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International Patent Search in the Patent Cooperation Treaty

International Patent Search in the Patent Cooperation Treaty

The overall purpose of the Patent Cooperation Treaty is to provide for a piece of mind to inventors that their creations are to be safe and protected under a system of international provisions and regulations. With this in mind, it is necessary to provide for a systemic approach to verify that international patent applications do not infringe on prior and existing patents. Similar to the examination process instituted by the United States patent laws, the PCT provides for an international patent search, which is necessary, particularly at the scope of an internationally protected patent. All international applications under the PCT provisions are subject to an international patent search to determine the if the innovation or invention is eligible for international protection.
The international patent search uses the claims provided in an international patent application as the foundation for the required examination and analysis of the device in question when comparing it among all other international patents. If drawings are included in the application, these will also be employed in the examination process as well. The patent searches are delegated to the International Searching Authority, which can be an authorized national or domestic patent office, or intergovernmental organization, such as the International Patent Institute. Their prime task is to search for any existing, if any, prior art that may relate, is relevant or similar to the invention in question. An International Searching Authority is approved by the Assembly of the PCT. Any patent office, or intergovernmental organization that meets the requirements of of the PCT may be eligible for approval.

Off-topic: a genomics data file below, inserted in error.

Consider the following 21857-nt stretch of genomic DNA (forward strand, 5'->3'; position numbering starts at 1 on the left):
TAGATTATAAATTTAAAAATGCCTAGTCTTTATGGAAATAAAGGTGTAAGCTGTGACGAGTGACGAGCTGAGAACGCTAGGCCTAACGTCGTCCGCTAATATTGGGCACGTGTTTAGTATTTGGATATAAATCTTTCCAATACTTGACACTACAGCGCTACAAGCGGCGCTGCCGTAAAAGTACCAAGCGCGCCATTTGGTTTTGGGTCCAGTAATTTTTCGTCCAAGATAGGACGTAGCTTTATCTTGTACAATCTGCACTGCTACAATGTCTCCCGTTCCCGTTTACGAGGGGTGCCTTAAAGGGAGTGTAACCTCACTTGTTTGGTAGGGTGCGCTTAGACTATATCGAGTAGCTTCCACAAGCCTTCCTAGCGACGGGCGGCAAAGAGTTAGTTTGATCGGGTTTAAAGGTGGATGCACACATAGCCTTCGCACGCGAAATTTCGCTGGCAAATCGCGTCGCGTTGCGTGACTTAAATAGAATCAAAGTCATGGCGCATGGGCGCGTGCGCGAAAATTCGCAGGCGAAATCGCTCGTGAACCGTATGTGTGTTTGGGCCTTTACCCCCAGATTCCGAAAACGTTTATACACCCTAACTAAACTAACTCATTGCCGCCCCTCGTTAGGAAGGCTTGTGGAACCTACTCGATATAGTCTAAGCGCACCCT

The approval is conditional to the agreement of a particular national or domestic patent office, as well as the International Bureau. In certain instances, there can be more than one International Searching Authority within the jurisdiction of any particular national patent office. In such a case, the domestic office must then notify the Assembly which one is to conduct the international patent search, and is also subject to the approval of the Assembly. 
International Searching Authorities are appointed for a set period of time, that can be extended with the approval of the Assembly. Before an appointment or extension of time can be allowed for an International Searching Authority, the Assembly must hold a hearing in which such organization may provide for reasons for such an appointment or extension. The Committee for Technical Cooperation may be consulted by the Assembly to help in the decision process. Once instated, the International Search Assembly will comply by the regulations and standards of the PCT and will establish for a conclusion as to whether or not a particular international patent application is to be approved.
If the Authority finds it that a patent in question does not comply with the requirements under the search process, or it is found that prior art exists pertaining to such a patent, the Authority will have to notify the applicant of the reasons why the application will be denied, as well as the International Bureau. The findings of an international patent search are known as an international search report. An international search report is only made when the application is to be approved after the international patent search process. 
In certain cases, when the patent in question fails to meet the requirement of unity of invention, the Authority may request additional fees of the applicant to complete the application request. If the International Search Authority deems it that the application complies with all the imposed requirements under the Patent Cooperation Treaty, then an international search report will be made within the allotted time by PCT regulations. The report is relayed to the applicant as well as the International Bureau. The report will also reflect the appropriate language, and will be translated accordingly as allowed by provisions in the PCT.